A Google Hangout featuring academic physicians and students Monday took a close look at how medical schools are taking on two huge challenges: addressing health disparities and focusing on diversity in how they train physicians.
Panelists from the University of California Davis School of Medicine, Howard University College of Medicine, and Chicago Medical School at Rosalind Franklin University of Medicine and Science shared their insights into developing a diverse student body that is prepared for tomorrow’s patient population. William McDade, MD, PhD, chair of the AMA Council on Medical Education and deputy provost for research and minority issues at the University of Chicago, moderated the hangout.
Here are some real-world solutions these schools have implemented to tackle health disparities:
- Howard offers a preliminary academic reinforcement program, which gives conditional acceptance to certain disadvantaged medical school applicants. These students take a six-week pre-matriculation program and benefit from retention counseling and mentoring to enhance their academic success.
- UC Davis’ new three-year primary care program, called ACE-PC, includes an innovative admissions and recruitment strategy to select students from diverse backgrounds. The goal is to help these students go on to practice in underserved communities as primary care physicians. One-half of the students admitted into the first class of the program are from groups historically underrepresented in medicine. The program is part of the AMA’s Accelerating Change in Medical Education initiative
“It’s important that these sorts of curricula last for four years, or three years in our case, and are not one-off or what you do only at orientation or only in this one rotation,” said Tonya Fancher, MD, associate professor of internal medicine at UC Davis. “That’s an important commitment that the school makes to this type of work.”
- Chicago Medical School at Rosalind Franklin University of Medicine and Science is located in an area with a dense Mexican American population, so students have the option to do their second-year preceptorships at predominantly Spanish-speaking clinics. Some students also developed a student-run course in medical Spanish.
The focus on Spanish exemplifies the “school’s willingness to take student feedback and actually input it into the med school curriculum,” said Jalia Tucker, a second-year student at Chicago Medical School and a 2014 AMA Foundation Minority Scholar. “We’ll be able to better serve the patients we see at our student-run clinic.”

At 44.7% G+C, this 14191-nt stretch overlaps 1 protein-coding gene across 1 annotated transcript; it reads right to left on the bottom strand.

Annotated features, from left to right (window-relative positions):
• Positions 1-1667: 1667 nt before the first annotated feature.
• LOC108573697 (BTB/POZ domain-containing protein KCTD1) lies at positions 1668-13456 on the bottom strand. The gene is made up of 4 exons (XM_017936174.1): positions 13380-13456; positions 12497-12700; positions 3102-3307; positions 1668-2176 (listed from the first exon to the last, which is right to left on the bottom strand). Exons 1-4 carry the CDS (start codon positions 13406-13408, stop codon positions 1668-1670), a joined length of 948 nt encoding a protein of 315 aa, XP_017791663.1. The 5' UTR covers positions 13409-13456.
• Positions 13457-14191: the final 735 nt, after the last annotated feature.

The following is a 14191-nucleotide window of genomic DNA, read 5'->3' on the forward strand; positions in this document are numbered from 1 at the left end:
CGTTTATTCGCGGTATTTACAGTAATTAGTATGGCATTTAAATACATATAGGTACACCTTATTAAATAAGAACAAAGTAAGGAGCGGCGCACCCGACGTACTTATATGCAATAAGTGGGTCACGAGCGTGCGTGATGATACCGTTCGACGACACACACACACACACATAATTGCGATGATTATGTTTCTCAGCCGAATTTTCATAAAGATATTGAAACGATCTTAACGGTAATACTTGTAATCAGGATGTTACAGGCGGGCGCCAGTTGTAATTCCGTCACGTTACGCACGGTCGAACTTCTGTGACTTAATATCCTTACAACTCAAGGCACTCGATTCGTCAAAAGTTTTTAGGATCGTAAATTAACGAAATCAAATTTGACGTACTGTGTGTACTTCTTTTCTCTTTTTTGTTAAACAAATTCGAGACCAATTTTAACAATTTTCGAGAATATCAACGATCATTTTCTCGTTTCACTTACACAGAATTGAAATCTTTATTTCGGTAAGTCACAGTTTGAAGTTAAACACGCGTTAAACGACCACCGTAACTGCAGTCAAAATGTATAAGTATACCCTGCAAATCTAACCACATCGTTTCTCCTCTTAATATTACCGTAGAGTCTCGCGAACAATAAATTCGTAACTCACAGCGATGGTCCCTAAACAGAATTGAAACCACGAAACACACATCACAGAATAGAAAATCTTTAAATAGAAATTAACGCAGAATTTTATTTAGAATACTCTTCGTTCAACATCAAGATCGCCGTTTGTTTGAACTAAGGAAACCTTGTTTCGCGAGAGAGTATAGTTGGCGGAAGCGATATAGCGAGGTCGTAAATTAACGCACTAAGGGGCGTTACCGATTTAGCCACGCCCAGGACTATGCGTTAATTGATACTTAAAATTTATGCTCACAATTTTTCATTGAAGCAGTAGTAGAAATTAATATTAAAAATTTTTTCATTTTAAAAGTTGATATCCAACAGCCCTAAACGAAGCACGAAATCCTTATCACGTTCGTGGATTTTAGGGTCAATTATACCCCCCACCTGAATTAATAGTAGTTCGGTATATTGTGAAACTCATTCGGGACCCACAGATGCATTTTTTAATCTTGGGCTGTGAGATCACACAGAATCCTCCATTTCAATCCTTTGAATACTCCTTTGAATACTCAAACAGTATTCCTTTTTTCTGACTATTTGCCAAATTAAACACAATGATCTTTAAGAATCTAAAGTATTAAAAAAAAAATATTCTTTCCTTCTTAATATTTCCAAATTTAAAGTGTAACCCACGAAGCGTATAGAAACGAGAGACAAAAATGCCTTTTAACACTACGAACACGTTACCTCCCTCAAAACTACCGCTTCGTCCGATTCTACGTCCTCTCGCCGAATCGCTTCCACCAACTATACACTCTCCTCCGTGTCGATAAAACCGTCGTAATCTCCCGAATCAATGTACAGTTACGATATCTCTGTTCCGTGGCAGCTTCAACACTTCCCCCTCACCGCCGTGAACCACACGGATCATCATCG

- To give students experience in culturally sensitive health care delivery, Howard has developed special case vignettes that put students face-to-face with culturally diverse patients.
“Keep in consideration that culturally responsive health care takes into account ethnicity as well as race,” said Walter Bland, MD, associate dean of student affairs and admissions at Howard. “A person may identify as black or Hispanic, but culturally their experiences will differ depending on their ethnicity. … It’s important that we ask questions about health practices and beliefs that might be important to specific populations we’re working with.”
- Mentoring and counseling can help students as well as faculty, said Dr. McDade. The University of Chicago’s Bowman Society brings medical students, residents and faculty together to focus on minority community health care and provide career development to these groups. The program has helped keep minority physicians in academic medicine, Dr. McDade said.
Watch the hangout broadcast to hear even more about how these schools are approaching issues in health care disparities and diversity. The AMA shared more information and solutions in health disparities in a recent Tweet Chat hosted by Finding Answers: Disparities Research for Change. Read the highlights at the AMA’s Storify.
The AMA Minority Affairs Section also is addressing similar issues. The section’s Doctors Back to School program connects minority physicians and medical students with local schools to introduce kids to professional role models and strengthen the pipeline of future doctors. The AMA also is a founding member of the Commission to End Health Care Disparities, which is seeking to better understand and address these disparities in ambulatory clinical practices.
How do you think medical education should address health care disparities? Share your thoughts by commenting below at AMA Wire® or on the AMA’s Facebook page.